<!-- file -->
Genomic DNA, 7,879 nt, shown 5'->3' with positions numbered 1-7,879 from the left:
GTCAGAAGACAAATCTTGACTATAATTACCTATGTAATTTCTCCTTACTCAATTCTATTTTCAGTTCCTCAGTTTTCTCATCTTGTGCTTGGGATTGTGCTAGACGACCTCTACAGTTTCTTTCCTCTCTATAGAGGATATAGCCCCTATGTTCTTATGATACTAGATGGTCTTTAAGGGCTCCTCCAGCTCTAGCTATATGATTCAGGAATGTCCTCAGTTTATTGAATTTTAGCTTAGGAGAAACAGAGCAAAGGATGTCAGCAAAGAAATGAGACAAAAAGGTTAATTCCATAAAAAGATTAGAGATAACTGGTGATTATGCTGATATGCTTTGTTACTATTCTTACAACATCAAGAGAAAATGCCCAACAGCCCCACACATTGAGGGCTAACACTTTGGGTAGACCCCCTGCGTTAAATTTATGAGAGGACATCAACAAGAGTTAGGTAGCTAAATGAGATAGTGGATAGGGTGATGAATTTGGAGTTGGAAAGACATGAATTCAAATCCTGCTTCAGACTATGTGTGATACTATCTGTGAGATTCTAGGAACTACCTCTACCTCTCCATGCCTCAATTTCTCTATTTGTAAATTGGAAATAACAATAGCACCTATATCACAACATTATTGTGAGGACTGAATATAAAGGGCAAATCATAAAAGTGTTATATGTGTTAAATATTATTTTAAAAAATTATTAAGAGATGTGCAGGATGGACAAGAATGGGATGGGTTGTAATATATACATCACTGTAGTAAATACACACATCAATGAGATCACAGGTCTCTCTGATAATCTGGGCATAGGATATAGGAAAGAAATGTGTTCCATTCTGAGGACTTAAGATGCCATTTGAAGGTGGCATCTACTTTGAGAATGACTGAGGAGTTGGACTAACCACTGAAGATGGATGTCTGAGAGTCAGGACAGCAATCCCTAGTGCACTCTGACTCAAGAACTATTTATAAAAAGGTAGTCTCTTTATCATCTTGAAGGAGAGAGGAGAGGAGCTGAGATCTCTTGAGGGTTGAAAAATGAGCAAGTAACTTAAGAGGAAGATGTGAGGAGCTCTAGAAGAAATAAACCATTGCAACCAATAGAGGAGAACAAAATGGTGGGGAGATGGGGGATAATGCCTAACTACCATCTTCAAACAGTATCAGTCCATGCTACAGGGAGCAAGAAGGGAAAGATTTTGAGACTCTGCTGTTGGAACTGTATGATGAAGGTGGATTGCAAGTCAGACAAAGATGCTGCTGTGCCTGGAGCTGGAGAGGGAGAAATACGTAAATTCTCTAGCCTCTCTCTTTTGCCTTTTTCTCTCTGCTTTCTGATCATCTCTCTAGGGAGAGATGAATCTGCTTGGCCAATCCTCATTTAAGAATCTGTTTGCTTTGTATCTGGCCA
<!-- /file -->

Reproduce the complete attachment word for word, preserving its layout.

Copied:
Genomic DNA, 7,879 nt, shown 5'->3' with positions numbered 1-7,879 from the left:
GTCAGAAGACAAATCTTGACTATAATTACCTATGTAATTTCTCCTTACTCAATTCTATTTTCAGTTCCTCAGTTTTCTCATCTTGTGCTTGGGATTGTGCTAGACGACCTCTACAGTTTCTTTCCTCTCTATAGAGGATATAGCCCCTATGTTCTTATGATACTAGATGGTCTTTAAGGGCTCCTCCAGCTCTAGCTATATGATTCAGGAATGTCCTCAGTTTATTGAATTTTAGCTTAGGAGAAACAGAGCAAAGGATGTCAGCAAAGAAATGAGACAAAAAGGTTAATTCCATAAAAAGATTAGAGATAACTGGTGATTATGCTGATATGCTTTGTTACTATTCTTACAACATCAAGAGAAAATGCCCAACAGCCCCACACATTGAGGGCTAACACTTTGGGTAGACCCCCTGCGTTAAATTTATGAGAGGACATCAACAAGAGTTAGGTAGCTAAATGAGATAGTGGATAGGGTGATGAATTTGGAGTTGGAAAGACATGAATTCAAATCCTGCTTCAGACTATGTGTGATACTATCTGTGAGATTCTAGGAACTACCTCTACCTCTCCATGCCTCAATTTCTCTATTTGTAAATTGGAAATAACAATAGCACCTATATCACAACATTATTGTGAGGACTGAATATAAAGGGCAAATCATAAAAGTGTTATATGTGTTAAATATTATTTTAAAAAATTATTAAGAGATGTGCAGGATGGACAAGAATGGGATGGGTTGTAATATATACATCACTGTAGTAAATACACACATCAATGAGATCACAGGTCTCTCTGATAATCTGGGCATAGGATATAGGAAAGAAATGTGTTCCATTCTGAGGACTTAAGATGCCATTTGAAGGTGGCATCTACTTTGAGAATGACTGAGGAGTTGGACTAACCACTGAAGATGGATGTCTGAGAGTCAGGACAGCAATCCCTAGTGCACTCTGACTCAAGAACTATTTATAAAAAGGTAGTCTCTTTATCATCTTGAAGGAGAGAGGAGAGGAGCTGAGATCTCTTGAGGGTTGAAAAATGAGCAAGTAACTTAAGAGGAAGATGTGAGGAGCTCTAGAAGAAATAAACCATTGCAACCAATAGAGGAGAACAAAATGGTGGGGAGATGGGGGATAATGCCTAACTACCATCTTCAAACAGTATCAGTCCATGCTACAGGGAGCAAGAAGGGAAAGATTTTGAGACTCTGCTGTTGGAACTGTATGATGAAGGTGGATTGCAAGTCAGACAAAGATGCTGCTGTGCCTGGAGCTGGAGAGGGAGAAATACGTAAATTCTCTAGCCTCTCTCTTTTGCCTTTTTCTCTCTGCTTTCTGATCATCTCTCTAGGGAGAGATGAATCTGCTTGGCCAATCCTCATTTAAGAATCTGTTTGCTTTGTATCTGGCCA